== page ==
Mr FitzPatrick has just asked who runs the council. Of course, it has nothing to do with Alasdair Allan or Mike Russell: it is the fault of the council. There we go again. Mr FitzPatrick, where were you two hours ago? Now we know the blame game.

I say to Clare Adamson, another SNP member who failed to take any interventions, that Larry Flanagan used the words

“anger and disappointment and frustration”.

Those are not words that teachers use on a whim. Larry Flanagan has pointed out very clearly that teachers have serious concerns. Why are those serious concerns from committed professionals not being respected and rewarded with a review?

We welcome the £4.75 million funding package, but EIS has said that it is of course too late to make any impact on the national 4 and 5 curriculum and the exams that are six weeks away. I would welcome an acknowledgement from the Government that the additional money will in fact do nothing to help those who are facing national 4 and 5 exams.

I see that the cabinet secretary is sitting there shaking his head. If he would like to correct Labour members, and tell us that the £5 million will be helpful in the next six weeks, I would be willing to hear that.

I see that there is no response from the cabinet secretary.

I ask the cabinet secretary again, since he was so interested in putting statistical questions to Mr Bibby, how many people are studying national 5 qualifications in our colleges.

It appears that he does not know the answer to that. I phoned the SQA and Colleges Scotland this afternoon to try to get hold of those figures. Of course, until the end of March, we will not know the full numbers of people who are sitting national 4 and 5 exams. However, we get a different story when we phone the colleges.

The colleges know how many people are studying for national 5 qualifications because they are teaching them. At Edinburgh College, for example, 107 students are studying for national 5 qualifications. Can the cabinet secretary tell me how the additional £5 million will help those students in our colleges? Everything that the Government has to say is about supporting local authorities to support pupils in schools who are studying for national 4 and 5 qualifications. Yet again, colleges are left in the back seat and the cabinet secretary has nothing to say to them.

We are told that there is £1 million for textbooks, but yet again the EIS tells us that the money, when it is broken down on a per capita basis by school, is not enough to buy a single classroom a single set of textbooks for a subject.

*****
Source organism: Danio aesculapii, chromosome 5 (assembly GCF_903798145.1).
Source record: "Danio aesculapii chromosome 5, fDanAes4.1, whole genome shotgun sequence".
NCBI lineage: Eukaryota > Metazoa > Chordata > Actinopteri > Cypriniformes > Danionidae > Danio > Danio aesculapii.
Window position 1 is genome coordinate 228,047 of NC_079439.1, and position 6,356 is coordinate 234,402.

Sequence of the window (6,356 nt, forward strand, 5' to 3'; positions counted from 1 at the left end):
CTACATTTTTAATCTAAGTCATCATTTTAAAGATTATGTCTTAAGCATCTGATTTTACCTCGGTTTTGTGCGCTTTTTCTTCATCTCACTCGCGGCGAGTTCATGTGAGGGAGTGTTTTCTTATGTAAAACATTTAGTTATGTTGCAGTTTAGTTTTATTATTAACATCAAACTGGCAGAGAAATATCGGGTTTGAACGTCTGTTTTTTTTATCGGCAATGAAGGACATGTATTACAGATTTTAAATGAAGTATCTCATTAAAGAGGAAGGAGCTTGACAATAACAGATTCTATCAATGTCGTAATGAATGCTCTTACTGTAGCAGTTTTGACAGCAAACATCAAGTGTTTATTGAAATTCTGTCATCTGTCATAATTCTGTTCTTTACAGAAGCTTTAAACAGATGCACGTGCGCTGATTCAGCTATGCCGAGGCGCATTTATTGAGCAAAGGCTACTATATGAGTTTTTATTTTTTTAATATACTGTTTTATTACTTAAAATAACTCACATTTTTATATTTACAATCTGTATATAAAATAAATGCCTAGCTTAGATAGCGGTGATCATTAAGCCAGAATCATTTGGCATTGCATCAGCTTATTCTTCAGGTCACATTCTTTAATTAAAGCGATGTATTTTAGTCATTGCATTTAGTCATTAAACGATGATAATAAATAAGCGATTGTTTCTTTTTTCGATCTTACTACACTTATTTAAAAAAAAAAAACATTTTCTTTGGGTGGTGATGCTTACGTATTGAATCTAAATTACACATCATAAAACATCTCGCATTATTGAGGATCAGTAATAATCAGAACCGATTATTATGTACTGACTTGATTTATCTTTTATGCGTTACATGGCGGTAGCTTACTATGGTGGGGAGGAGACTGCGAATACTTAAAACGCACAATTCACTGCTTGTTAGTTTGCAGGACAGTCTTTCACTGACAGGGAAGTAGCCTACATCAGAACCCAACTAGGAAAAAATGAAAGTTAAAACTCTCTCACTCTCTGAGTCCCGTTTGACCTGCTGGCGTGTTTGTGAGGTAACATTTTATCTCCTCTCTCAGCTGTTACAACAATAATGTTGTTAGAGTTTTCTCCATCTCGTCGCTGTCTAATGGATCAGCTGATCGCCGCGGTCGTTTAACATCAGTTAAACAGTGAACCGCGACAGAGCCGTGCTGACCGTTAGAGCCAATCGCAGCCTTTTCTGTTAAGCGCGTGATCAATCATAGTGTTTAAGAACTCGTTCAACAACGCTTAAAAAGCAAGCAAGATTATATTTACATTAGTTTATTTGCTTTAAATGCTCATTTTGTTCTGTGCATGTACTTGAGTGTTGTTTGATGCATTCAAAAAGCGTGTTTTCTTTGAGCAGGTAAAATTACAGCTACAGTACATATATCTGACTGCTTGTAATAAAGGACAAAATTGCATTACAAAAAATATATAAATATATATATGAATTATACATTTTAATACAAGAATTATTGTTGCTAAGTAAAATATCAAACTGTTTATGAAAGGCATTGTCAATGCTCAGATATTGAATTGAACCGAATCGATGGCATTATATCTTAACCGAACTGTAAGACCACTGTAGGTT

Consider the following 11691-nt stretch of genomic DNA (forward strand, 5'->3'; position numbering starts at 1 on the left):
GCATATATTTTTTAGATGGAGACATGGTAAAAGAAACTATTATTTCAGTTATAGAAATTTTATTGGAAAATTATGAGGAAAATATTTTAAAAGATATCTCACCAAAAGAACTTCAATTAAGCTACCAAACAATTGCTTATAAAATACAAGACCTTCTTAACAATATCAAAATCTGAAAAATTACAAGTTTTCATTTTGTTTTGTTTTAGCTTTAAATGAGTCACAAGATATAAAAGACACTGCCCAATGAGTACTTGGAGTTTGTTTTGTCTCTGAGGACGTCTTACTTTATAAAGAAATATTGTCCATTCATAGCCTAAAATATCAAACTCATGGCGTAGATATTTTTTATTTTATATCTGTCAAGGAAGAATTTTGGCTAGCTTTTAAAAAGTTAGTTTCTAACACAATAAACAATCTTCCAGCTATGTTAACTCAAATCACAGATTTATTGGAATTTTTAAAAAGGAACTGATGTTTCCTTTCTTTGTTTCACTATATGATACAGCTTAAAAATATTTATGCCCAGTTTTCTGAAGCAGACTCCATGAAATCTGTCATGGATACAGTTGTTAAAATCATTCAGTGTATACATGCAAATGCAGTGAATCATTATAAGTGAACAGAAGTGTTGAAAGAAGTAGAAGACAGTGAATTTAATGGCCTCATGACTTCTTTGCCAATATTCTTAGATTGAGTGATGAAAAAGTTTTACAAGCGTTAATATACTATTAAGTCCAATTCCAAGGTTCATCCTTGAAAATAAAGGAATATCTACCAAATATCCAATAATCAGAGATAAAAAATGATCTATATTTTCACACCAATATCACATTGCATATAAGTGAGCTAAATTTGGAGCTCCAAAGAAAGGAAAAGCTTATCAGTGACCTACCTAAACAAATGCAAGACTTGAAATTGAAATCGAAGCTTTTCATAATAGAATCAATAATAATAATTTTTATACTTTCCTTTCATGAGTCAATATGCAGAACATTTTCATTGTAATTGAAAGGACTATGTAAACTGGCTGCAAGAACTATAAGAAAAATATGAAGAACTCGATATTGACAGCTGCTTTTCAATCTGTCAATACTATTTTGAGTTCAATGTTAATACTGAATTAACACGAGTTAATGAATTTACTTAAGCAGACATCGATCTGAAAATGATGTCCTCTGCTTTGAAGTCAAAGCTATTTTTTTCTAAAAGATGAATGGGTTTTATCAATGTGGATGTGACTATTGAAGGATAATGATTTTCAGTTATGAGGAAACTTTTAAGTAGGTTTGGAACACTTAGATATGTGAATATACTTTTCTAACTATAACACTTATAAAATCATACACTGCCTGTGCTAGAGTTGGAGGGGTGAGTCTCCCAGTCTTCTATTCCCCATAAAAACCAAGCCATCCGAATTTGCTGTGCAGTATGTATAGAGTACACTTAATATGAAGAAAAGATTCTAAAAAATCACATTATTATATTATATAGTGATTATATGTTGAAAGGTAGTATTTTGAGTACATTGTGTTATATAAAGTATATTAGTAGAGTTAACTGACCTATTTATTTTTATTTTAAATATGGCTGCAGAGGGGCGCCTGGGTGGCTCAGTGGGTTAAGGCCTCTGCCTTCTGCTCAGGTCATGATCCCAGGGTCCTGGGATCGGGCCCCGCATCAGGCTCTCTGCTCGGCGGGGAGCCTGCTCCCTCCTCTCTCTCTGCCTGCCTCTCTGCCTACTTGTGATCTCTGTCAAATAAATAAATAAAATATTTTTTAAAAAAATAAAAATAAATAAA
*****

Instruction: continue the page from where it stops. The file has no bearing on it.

The cabinet secretary is shaking his head again. Those are not my words, but the words of the head of the teaching union, who is telling him that there are not enough textbooks in our classrooms.

If members look at the SQA website today, they will see that the front page says, “Official SQA Past Papers”, under which bullet point 2 says:

“Practise on the real thing”.

That message is going to pupils just now. However, when they click on it, they get past papers for all the standard grades and highers. There is no link to a single national 4 or 5 past paper on the front page of the SQA website. [Interruption.] Yes, if members dig around the website they will eventually get to a past paper, but they need a national 5 in computing to find it. [Interruption.] For the benefit of the Official Report, I hear the cabinet secretary saying that that is absolutely pathetic. I quite agree: it is pathetic that a pupil in this country cannot go on the SQA website and see what type of exams they will be facing in six weeks’ time.

The Labour motion asks for two clear things. First, it calls for an action plan, which we believe could address the issues around practice papers and textbooks, and potentially avoid future industrial action, given that teachers are now saying, “If we are not prepared for highers, we will have to strike.”

Secondly, our motion calls for an independent review in 2014, because it is critical that we understand the relationship between the SQA, Education Scotland and the Scottish Government.

We cannot support what the Government is setting out today, and it is complacent in its approach to the new exams. We fully support curriculum for excellence and wish the students who are facing those exams in the next six weeks the very best of luck.